Here at E.S.K.K, a big part of what we do is looking at ways to support the local community. We do this in a multitude of ways - one of these being the demonstration of traditional karate and providing taster sessions to local youth groups.
So on Monday 17th November, it was the turn of 1st Hensingham Cubs to join in the fun once more. It was 3 years to the day since E.S.K.K's first visit to Eddie Stewart's cub pack. Eddie now runs the Hensingham branch with help from other volunteer leaders. Back in November 2012, Pauleen Wignall was a cub leader when we visited for a demonstration, she is now the proud owner of an orange belt as she passed her 7th Kyu grading at the weekend, small world! Just as last time, David Forsythe changed his usual Monday night cub leaders uniform for his dogi and joined the E.S.K.K volunteers to share traditional karate with the cubs.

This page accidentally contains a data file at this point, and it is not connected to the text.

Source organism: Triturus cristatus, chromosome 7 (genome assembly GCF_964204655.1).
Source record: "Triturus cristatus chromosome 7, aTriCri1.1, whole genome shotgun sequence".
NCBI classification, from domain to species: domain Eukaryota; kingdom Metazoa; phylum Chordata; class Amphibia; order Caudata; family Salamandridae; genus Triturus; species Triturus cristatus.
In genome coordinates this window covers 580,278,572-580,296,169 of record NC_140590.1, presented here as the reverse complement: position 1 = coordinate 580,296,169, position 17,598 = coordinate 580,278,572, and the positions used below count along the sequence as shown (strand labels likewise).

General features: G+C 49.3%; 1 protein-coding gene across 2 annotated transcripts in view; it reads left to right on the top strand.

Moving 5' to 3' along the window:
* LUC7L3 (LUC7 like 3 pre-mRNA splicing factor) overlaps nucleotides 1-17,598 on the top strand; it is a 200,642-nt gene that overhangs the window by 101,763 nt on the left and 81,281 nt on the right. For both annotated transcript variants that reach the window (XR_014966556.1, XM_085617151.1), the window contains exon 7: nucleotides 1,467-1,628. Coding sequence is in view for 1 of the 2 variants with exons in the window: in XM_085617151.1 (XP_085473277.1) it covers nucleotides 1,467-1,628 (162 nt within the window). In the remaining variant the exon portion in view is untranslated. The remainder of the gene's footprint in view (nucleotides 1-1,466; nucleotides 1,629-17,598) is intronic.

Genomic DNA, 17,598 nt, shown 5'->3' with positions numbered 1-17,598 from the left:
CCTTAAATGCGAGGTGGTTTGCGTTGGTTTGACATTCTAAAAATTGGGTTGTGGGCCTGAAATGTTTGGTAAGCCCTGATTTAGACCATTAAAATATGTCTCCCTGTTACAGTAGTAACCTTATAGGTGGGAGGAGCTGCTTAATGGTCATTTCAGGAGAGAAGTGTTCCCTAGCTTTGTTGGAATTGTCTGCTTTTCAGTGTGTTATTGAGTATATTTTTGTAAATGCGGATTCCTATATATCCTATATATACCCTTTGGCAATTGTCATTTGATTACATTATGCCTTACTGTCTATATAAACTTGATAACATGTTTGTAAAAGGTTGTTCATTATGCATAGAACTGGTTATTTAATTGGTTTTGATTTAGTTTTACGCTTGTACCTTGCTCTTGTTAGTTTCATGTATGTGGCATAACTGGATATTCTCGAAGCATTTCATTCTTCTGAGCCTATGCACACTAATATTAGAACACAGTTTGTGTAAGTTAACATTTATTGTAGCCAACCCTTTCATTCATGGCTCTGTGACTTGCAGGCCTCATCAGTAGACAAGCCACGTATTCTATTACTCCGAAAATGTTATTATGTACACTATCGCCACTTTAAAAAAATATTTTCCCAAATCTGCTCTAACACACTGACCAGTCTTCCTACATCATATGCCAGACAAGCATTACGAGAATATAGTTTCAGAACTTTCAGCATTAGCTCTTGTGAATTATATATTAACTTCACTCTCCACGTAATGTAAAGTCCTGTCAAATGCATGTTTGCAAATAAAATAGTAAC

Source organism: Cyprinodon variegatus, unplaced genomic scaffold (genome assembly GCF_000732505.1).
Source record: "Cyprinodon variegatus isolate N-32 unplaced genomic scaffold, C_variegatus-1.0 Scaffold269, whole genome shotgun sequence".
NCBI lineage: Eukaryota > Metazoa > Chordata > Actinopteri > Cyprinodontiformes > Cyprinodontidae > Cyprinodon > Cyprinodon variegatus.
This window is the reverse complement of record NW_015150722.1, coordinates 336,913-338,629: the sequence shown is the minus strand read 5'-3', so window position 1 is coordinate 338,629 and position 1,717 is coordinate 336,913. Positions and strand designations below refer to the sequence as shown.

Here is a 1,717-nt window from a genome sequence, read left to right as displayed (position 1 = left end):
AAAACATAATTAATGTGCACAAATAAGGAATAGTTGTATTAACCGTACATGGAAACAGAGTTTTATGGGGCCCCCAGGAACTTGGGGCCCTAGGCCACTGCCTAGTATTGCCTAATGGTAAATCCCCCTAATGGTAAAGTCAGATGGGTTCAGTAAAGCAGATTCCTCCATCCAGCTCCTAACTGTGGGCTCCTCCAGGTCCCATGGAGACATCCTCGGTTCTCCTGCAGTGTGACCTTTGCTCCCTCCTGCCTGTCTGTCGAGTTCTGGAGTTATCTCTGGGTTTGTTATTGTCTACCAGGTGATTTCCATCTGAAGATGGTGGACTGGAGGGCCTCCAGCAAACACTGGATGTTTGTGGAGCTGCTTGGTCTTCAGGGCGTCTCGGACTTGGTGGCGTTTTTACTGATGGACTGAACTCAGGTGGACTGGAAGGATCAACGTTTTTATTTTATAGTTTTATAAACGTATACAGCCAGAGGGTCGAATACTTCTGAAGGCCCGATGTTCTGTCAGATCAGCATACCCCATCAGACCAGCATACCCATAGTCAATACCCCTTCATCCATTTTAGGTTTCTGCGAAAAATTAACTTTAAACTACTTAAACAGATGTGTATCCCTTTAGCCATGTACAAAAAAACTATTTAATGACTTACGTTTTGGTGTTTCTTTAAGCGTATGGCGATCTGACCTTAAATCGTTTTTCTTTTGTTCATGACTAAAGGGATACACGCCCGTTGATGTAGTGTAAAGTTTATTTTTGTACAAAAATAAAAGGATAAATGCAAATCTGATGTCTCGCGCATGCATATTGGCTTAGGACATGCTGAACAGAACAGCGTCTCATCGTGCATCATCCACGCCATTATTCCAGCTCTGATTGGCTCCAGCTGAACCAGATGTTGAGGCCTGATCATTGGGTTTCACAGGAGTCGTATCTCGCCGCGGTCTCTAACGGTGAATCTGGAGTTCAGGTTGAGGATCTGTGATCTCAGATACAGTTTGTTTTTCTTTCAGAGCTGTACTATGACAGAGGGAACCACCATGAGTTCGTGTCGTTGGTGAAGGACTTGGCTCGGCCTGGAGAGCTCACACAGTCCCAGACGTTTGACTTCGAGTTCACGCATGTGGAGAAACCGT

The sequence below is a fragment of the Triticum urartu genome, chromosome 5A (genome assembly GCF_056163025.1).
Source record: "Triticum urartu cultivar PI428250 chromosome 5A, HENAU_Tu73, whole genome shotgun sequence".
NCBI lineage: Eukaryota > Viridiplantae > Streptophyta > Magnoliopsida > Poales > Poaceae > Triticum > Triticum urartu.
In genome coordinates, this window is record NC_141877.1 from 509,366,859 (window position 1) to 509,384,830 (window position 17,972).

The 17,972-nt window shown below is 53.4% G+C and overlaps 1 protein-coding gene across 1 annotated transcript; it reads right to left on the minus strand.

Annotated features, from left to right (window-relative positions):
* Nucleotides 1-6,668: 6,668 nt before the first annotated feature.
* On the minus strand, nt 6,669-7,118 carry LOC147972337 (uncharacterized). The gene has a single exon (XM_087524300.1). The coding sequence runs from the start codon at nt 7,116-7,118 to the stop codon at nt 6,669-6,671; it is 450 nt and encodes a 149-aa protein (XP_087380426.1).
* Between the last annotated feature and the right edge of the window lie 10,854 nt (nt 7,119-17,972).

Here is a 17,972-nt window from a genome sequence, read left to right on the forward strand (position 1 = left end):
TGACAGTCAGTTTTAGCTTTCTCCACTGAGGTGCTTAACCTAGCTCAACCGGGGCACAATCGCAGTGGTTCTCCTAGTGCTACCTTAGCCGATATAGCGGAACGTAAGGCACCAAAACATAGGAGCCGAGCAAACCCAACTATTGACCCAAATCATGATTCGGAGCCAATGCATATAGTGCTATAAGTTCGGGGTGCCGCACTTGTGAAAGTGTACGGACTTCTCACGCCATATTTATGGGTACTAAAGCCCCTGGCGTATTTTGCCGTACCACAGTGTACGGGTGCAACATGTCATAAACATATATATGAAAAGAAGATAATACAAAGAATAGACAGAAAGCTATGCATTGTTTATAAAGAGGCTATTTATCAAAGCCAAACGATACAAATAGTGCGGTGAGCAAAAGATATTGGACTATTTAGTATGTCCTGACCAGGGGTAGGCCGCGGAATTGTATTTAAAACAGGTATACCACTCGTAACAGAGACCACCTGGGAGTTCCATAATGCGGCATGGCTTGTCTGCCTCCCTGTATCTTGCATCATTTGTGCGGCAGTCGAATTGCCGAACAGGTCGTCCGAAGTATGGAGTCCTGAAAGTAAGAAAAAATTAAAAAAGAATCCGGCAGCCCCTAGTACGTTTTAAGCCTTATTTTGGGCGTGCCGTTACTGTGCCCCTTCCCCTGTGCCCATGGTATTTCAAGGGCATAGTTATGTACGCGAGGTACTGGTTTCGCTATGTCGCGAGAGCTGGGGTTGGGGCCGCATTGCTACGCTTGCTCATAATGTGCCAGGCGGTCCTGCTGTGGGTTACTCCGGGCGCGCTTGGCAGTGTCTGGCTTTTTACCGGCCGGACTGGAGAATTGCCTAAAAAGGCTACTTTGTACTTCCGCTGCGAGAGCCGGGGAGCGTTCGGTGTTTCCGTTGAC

The evening opened up with a Grand Howl where the cubs line up under the leaders direction and the appointed duty sixer (a well earned position of responsibility for one of the 8 to 10½ year olds) leads the salutation. All the cubs crouch down and howl 'we will do our best', the duty sixer then stands and howls back 'cubs do your best'. The cubs all then join him standing and reply with 'we will do our best'. This opening howl is an important part of the session and aligns to the cub promise and scout law which includes the line 'I promise that I will do my best'. This promise aligns perfectly to the ethos of traditional karate, particularly the family spirit and strong determination shown by all of our dojo members.